For platforms that are registered as or have agreements with a broker-dealer, liquidity makers and takers can chose to trade with one another anonymously. By submitting their preferences to the venue in advance, clients can still feel comfortable that they are only trading with approved counterparties, and that they’re still receiving a “relationship price”. But by using the platform’s broker-dealer as the intermediary, which allows the execution to be consummated anonymously, they can limit information leakage even further.
The notion of RFQ integration could also prove interesting, and act as a gateway for buy siders thinking about trading via direct streams. If the virtual top of book price/size created by aggregating streams is shown alongside responses to an RFQ, the requestor could then chose to trade with the pricing stream rather than the RFQ counterparties if the price is better. If experience (or TCA) demonstrates the streams are consistently better, then a behavior change likely isn’t too far behind. The opportunity here is particularly interesting for platforms like Tradeweb, which already offers users RFQ and, through Dealerweb, a CLOB and direct streaming prices.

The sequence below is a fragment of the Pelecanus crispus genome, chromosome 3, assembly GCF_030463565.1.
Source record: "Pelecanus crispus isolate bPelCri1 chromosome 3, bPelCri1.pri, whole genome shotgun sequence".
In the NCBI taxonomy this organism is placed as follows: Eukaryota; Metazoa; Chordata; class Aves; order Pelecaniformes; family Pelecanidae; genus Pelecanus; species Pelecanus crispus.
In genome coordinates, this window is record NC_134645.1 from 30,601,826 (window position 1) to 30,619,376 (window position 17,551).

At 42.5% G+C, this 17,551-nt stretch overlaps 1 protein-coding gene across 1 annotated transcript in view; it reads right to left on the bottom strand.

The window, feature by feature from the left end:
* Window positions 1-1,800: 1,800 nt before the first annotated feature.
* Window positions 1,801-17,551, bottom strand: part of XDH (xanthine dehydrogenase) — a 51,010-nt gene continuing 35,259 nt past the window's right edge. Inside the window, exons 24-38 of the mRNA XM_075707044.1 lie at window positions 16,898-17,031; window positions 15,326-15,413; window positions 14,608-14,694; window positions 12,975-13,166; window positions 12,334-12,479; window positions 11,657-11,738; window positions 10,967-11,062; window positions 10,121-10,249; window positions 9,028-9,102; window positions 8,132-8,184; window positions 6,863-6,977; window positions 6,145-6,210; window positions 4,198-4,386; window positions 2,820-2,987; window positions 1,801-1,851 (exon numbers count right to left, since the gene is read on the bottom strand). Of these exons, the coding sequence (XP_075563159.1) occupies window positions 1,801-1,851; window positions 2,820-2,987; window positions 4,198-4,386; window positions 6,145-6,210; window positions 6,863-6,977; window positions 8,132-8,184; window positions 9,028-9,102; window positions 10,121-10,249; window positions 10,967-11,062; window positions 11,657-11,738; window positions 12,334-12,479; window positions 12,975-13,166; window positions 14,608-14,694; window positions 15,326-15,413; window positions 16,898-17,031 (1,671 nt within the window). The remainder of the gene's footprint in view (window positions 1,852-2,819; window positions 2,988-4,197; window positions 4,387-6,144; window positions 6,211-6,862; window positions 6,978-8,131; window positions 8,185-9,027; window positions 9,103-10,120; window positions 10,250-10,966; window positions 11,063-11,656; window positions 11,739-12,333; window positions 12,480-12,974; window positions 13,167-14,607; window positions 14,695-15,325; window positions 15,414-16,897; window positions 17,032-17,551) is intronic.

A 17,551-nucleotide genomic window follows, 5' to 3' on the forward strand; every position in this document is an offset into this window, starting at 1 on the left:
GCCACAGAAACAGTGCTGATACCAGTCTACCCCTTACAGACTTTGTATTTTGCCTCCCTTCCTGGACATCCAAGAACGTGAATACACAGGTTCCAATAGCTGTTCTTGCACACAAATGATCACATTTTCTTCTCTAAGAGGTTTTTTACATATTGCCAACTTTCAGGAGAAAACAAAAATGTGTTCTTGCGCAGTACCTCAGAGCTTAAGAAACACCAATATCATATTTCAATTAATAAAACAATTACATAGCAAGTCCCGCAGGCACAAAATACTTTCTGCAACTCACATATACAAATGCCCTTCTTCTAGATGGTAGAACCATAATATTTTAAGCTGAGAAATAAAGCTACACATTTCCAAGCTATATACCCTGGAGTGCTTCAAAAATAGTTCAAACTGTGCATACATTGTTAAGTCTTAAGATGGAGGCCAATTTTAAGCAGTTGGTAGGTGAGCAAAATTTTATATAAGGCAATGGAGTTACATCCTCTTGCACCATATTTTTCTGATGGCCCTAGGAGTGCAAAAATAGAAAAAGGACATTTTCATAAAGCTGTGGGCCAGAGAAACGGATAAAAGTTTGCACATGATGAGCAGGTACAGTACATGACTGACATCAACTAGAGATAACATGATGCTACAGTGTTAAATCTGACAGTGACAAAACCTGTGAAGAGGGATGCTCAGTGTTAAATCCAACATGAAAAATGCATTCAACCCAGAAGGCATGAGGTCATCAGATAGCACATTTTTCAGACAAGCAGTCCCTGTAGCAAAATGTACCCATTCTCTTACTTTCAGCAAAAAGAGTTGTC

One Tool in the Toolbox
While we do expect trading via direct streams to grow in the coming years, we do not expect it (or any of the other protocols for that matter) to completely take over. The U.S. Treasury market has a particularly diverse group of participants with varying needs, trading styles and expected outcomes. While most of those do not want liquidity to fragment across many platforms adding complexity, they do want access to multiple trading protocols so they can use the one best suited for the specific situation.
Intuitively speaking for direct streams to grow the share of trading via the other three channels will have to shrink. But for those platforms and liquidity providers who remained focused on what their clients want, the opportunity overall will only continue to grow.